Monday, February 7, 2011

Lieberman Exposes Super-User Activity to SIEMs

Organizations can feel a little more secure that their IT workers aren't abusing powerful user profiles as a result of integration work done by Lieberman Software and Q1 Labs. The two security software companies teamed up to ensure that every use of Lieberman's Enterprise Random Password Manager is tracked by Q1 Labs' security information and event management (SIEM) software.

Lieberman's ERPM is designed to streamline and secure the process of granting IT workers elevated authority on a server or application. ERPM controls access to powerful user profiles, such as ALLOBJ on the IBM i OS or ROOT on Unix, through the passwords that are associated with these user profiles. IT workers can get the authority they need by logging into EPRM, which randomly generates a password for the user profiles in question. The software, which runs on SQL Server or Oracle database, supports most popular platforms, including IBM i, z/OS, Windows, Linux, Unix, Cisco networking gear, major user directory servers, and others.

Liberman already offers its customers the option of requiring two forms of user authentication (including via RSA devices) before ERPM will grant access to powerful user profiles. But with such a treasure trove of corporate resources sitting on the other side of the ERPM wall (one shudders to imagine what a knowledgeable hacker could do if he were granted full access to an IBM i or System z server of a major public company), this is a situation where you almost can't have too many walls, or too much inter-connectedness among security systems.

While there's little question that Lieberman successfully maintains tight security over its customers' delegated domains via ERPM, larger enterprises with big IT security concerns clearly want to view ERPM activities via their SIEMs, those all-seeing, all-knowing eyes in the sky that are charged with detecting coordinated security attacks on corporate information systems.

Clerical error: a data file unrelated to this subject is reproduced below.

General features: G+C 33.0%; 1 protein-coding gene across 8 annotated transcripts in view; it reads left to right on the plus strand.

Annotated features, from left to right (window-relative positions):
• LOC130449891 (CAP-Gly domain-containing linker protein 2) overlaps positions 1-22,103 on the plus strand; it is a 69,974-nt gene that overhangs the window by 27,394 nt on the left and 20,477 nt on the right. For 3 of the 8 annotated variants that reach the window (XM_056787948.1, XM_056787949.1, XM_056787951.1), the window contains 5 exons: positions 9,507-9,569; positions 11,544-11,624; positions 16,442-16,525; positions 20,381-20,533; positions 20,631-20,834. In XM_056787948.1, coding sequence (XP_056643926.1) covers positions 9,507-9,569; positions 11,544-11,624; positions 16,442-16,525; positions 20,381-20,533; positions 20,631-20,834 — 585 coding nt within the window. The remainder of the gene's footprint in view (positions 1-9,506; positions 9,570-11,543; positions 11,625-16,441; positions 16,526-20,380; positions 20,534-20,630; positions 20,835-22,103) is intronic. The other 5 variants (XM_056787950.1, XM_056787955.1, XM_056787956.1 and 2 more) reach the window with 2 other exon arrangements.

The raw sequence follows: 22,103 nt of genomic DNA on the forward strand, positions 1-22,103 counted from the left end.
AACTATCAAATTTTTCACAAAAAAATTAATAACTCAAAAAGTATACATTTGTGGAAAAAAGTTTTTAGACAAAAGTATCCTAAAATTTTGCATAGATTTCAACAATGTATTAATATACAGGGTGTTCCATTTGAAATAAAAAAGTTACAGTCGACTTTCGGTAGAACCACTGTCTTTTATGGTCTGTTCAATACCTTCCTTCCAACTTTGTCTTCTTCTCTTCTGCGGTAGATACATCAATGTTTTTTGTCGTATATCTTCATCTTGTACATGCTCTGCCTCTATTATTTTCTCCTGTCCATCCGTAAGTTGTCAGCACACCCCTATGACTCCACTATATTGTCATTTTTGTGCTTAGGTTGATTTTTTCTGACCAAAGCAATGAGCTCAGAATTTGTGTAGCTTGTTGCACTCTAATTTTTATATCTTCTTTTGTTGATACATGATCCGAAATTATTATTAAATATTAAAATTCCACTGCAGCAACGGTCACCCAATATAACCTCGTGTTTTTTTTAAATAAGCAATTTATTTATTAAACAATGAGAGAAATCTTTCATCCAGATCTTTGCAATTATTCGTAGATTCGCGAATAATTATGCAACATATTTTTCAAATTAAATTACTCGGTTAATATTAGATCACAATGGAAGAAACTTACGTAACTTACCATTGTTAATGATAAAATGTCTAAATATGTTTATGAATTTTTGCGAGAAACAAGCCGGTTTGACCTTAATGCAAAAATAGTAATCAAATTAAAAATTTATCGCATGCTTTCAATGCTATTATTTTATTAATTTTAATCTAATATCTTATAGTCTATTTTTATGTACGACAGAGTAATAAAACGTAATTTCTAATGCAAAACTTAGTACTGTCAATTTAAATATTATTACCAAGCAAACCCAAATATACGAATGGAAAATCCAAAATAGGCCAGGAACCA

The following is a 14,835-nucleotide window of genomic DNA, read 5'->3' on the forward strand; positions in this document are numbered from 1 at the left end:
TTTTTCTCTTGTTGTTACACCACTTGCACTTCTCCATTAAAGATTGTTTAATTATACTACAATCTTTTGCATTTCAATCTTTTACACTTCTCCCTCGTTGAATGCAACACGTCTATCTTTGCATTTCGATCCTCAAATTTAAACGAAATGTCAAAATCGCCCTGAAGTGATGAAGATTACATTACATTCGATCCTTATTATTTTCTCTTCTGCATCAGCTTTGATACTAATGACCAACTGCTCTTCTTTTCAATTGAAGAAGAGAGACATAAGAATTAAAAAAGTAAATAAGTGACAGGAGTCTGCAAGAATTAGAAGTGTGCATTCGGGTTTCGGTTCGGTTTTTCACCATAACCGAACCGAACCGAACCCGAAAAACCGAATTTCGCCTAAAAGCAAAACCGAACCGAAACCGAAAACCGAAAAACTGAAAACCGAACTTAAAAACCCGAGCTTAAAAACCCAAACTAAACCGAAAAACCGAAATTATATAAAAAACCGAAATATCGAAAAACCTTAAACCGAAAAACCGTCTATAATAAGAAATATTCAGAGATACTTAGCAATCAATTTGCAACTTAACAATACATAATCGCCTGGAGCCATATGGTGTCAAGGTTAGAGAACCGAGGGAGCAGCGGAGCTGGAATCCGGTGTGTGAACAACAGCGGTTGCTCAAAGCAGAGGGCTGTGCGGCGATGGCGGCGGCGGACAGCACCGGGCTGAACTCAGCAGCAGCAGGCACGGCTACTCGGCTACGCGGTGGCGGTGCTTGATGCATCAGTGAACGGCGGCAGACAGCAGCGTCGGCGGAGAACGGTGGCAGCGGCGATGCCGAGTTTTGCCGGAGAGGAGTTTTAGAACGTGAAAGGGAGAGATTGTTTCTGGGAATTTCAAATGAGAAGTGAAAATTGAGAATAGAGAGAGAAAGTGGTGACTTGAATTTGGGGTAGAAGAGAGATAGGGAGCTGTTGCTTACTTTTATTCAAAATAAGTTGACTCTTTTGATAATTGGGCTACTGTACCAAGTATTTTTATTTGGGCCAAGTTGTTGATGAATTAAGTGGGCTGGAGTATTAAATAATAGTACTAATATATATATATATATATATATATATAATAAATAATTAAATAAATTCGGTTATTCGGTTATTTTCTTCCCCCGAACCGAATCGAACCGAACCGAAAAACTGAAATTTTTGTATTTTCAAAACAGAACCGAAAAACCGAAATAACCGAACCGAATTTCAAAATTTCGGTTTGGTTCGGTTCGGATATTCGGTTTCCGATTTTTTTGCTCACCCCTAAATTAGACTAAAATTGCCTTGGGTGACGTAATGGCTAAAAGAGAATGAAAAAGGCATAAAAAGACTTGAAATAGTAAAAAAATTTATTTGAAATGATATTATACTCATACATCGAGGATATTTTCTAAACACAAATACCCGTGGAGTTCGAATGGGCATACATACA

To that end, Lieberman has embarked upon a concerted effort to get ERPM interfaced to, and certified with, other enterprise security systems. Last year, the Los Angeles company certified ERPM to work with the SIEM from ArcSight, which attracted so much positive attention that was snapped up by Hewlett-Packard last fall for $1.5 billion. It has also integrated ERPM with third-party incident reporting and tracking systems.
Last week, Lieberman announced that ERPM activities will be exposed to QRadar, the SIEM from Q1 Labs, which is another respected developer of enterprise security tools (and one that is now supporting IBM i). According to the vendors, the certification ensures that ERPM can effectively leverage Q1 Labs' LEEF and AXIS "open security intelligence protocols" to identify security threats and anomalies involving powerful user profiles and the passwords that authorize IT workers to use them.

This means that all password check-in and check-out activities, credentials changes, and successful and failed password verifications managed by ERPM are now visible in QRadar, where they can be correlated with other security events in real time. Reporting and auditing elements of ERPM are also now exposed to QRadar.

Lieberman Software president and CEO Philip Lieberman says the integration "closes the loop" on security event management. "With this 360-degree view of security events Lieberman Software and Q1 Labs can show not only what is happening, but also who is behind the activity--effectively ending anonymous access to privileged accounts."

Strong sales of EPRM fueled a strong fiscal 2010, with year-over-year revenues increasing nearly 40 percent, Lieberman said last month. The company attributes the increased sales to a boost in awareness, including the new integration points with SIEM vendors like Q1 Labs and ArcSight. 

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